Pricing Residential Jobs

Does anyone give price quotes over the phone for residential pressure washing without physically going to the property? If so, do you price based on square footage? If so, what do you typically charge per square foot or whatever increment you use?

.05 per vinyl panel, or .25 per cube of bricks, a bologna sandwich with the crust cut off, and a glass of chocolate milk seem to be the going rate.


This is one of those topics that has been discussed ad nauseum. Use the search at the top right of your screen. Scroll down to the community results. You might try “phone quotes” or something similar


You are about to get a lot of responses.

Some do, some don’t. Some ask for pictures to be sent to them. Some use Google Maps or Zillow to get an accurate sq ft of the property.

Are you so busy you don’t have time to physically go to each location to bid? If so, then figure out how to get accurate bids via phone.

Most commonly I see ranges of home sizes for a price. Example - under 1800 sq ft will be $189. 1800 sq ft to 2400 sq ft is $249 and so on. Those might or might no be actual prices - just an example of how a lot of guys choose to price.

Not sure many actually price per sq ft. I am sure someone does but can’t recall reading any thread where that was a shared method.

Currently my method is to physically view the home. Yes it take a few minutes out of the day but I am not dealing with cookie cutter homes with vinyl siding. Almost every home I get called on is brick, stone, hardi-siding, etc. By looking at it myself, I can see exactly what will I be dealing with and since it is a lot of stone work, I want to see how built up is the mold and algae to determine how long it is going to take to clean.

Ran into another washer recently who was cleaning a limestone home. It was 9 am and he planned on being done by 1 pm. I took one look at what he was doing knew he was going to be there all day.

Do what works for you. Try bidding over the phone and see how it goes. Worst case, you do a few houses that take longer and you don’t make as much per hour but you could also see that it is a huge time saver and frees you up some.

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I generally charge between .15 - .20 per square ft of the home. I pull up the home’s card on the county’s auditor site and add in the garage sq ft as well.

I do some homes sight unseen but let them know that it could change if there is something unexpected.

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Google earth is my best friend. I can see street views. If I can’t see it on google earth then I try google, if google doesn’t pop up with past listings of the house, then I have to go out and quote.


If there’s something you can’t see using Google maps try Bing maps birds eye view. I don’t know how to take measurements with Bing maps, I only use it for birds eye view when needed. You can look from all different angles of the house. I use Google for all measurements as well unless it’s out of view using both maps. Although I’m not half as busy as most guys on here, I couldn’t image having to do all my quotes without it.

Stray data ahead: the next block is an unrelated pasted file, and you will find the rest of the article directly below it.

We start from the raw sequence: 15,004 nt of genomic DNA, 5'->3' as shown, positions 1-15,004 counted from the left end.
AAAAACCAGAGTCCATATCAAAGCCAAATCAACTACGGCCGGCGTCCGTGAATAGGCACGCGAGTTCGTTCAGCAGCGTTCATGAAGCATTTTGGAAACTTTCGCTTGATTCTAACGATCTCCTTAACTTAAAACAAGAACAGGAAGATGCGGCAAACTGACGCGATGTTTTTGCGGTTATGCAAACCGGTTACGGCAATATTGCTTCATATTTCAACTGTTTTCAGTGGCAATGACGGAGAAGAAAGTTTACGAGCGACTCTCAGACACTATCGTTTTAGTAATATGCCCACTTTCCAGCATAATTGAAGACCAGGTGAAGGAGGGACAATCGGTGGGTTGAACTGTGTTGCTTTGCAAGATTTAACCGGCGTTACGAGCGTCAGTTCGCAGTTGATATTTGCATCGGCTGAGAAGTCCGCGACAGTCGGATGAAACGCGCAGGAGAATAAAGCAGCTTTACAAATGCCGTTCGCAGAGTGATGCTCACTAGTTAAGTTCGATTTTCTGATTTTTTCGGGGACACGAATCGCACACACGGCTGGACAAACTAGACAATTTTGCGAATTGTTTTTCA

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Yep. 90% of my residential quotes are over the phone using flat rates for SF ranges and service areas.


We have standard pricing for our house washes based on size of home (1-story, 2-story, or 3-story) and tweak the final price if it’s an extra large or small home. We use google earth and email over an estimate package after speaking with the customer on the phone. It has saved a ton of drive time.


I do almost all my estimates online. I’m back and forth sometimes between square footage, which I use to go by, and now x amount per linear foot per floor. Linear foot, for me, works best. Same price whether vinyl, brick, Hardie etc, unless there are heavy stains on brick. Between washing commercial at night and residential during the day, on top of staying booked 2-3 weeks out, ain’t no time for running all over creation wasting fuel for estimates. Had 8 or 9 calls yesterday from folks wanting estimates that I still haven’t even had a chance to start on. Figure out a system for estimating jobs without having to go in person early on, and you will be glad you did when the calls start rolling in daily. It makes it much less stressful when you’re not having to guess how much you think you should charge someone.


Same exact process, it works wonders.

You guys must have cookie cutter houses. Here in Louisville you can have three times the external size for the same square footage on an old house as one of the newer ones. No way I could give a price over the phone.

@dcbrock, Here in Central Ohio most of the homes I do are fairly cookie-cutter lol… If I pull it up on the Auditor’s site and it looks different or weird, I get excited.